Today, April 4th is/was:
- the march of people for the anniversary/memorial of Martin Luther King’s assassination
- the march of people for the commemoration of his anti-vietnam war speech one year prior
- the march of people for bailing out people, not banks
- the march of people against the war in Afghanistan
- the march of people against the war on Gaza
and doubtless, more, many, other marches took place as well. which means, simply put, there were a lot of feet moving today. mine were two of them. i marched out of my apartment, off to a media conference at the New School, where I heard media maven Amy Goodman of Democracy Now! speak about the importance of independent news media. then i marched to the trains and from there down to wall street to one/some/all? of the above marches. then i marched along 14th street to whole foods, and after a coffee i marched back to the New School for 2 hours of talks on embodiment, commodification and aurality. i finally marched home, or back to the train and then home.
at the end of all this marching, i am not quite sure where i stood for something and where i simply stood. is there something different about me marching down wall street and me marching up the stairs at whole foods? and which part of me was most important, if any part was important today at all? the part that ritually walked, that stood, that gathered? or the ‘o ‘ye of little faith’ who wondered all the while what all this marching was for?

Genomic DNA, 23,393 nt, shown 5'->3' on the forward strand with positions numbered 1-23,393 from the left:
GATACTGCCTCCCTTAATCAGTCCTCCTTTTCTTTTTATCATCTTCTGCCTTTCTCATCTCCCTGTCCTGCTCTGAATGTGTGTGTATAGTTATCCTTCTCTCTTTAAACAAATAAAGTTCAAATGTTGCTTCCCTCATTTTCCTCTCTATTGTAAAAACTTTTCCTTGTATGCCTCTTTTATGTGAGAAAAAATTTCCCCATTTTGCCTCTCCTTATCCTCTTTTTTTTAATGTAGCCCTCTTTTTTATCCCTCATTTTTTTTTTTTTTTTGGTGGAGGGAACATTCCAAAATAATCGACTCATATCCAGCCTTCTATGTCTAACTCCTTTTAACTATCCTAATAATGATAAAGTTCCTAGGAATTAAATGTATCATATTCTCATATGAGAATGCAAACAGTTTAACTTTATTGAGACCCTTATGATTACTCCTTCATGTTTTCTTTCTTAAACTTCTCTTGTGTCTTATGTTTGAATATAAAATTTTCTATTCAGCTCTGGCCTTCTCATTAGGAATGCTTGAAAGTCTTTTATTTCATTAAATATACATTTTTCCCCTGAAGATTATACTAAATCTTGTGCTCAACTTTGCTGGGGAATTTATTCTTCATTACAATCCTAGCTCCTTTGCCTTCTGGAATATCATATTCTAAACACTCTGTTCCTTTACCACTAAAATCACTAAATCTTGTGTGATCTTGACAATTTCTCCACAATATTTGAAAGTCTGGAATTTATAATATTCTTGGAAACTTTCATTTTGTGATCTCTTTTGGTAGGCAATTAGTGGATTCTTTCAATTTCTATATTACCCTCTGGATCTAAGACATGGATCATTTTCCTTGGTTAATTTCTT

in a talk given by psychoanalyst, scholar and philosopher Julia Kristeva this week, lacan & heidegger merged and became crystal clear on one point: there is nothing but sublimation of the nothing, the real. that being said, philosophy is surely done. nothing more is needed from it.
except inbodyment. not sartre’s action. but a manner of conveying the unbearable lightness of being so that it can be embraced as freedom. even if freedom isn’t. or even especially…
perhaps then the next step is choosing which forms of sublimation to participate in. sometimes there isn’t a choice. you feed your children, you take care of those who need you. but usually it’s not that obvious.
and do we want to make it about choice? we’re not talking about protestantism. belief, bringing jesus, the palestinians or the pakistanis into your heart.
or are we. is that care? is that sublimation?
am i still marching?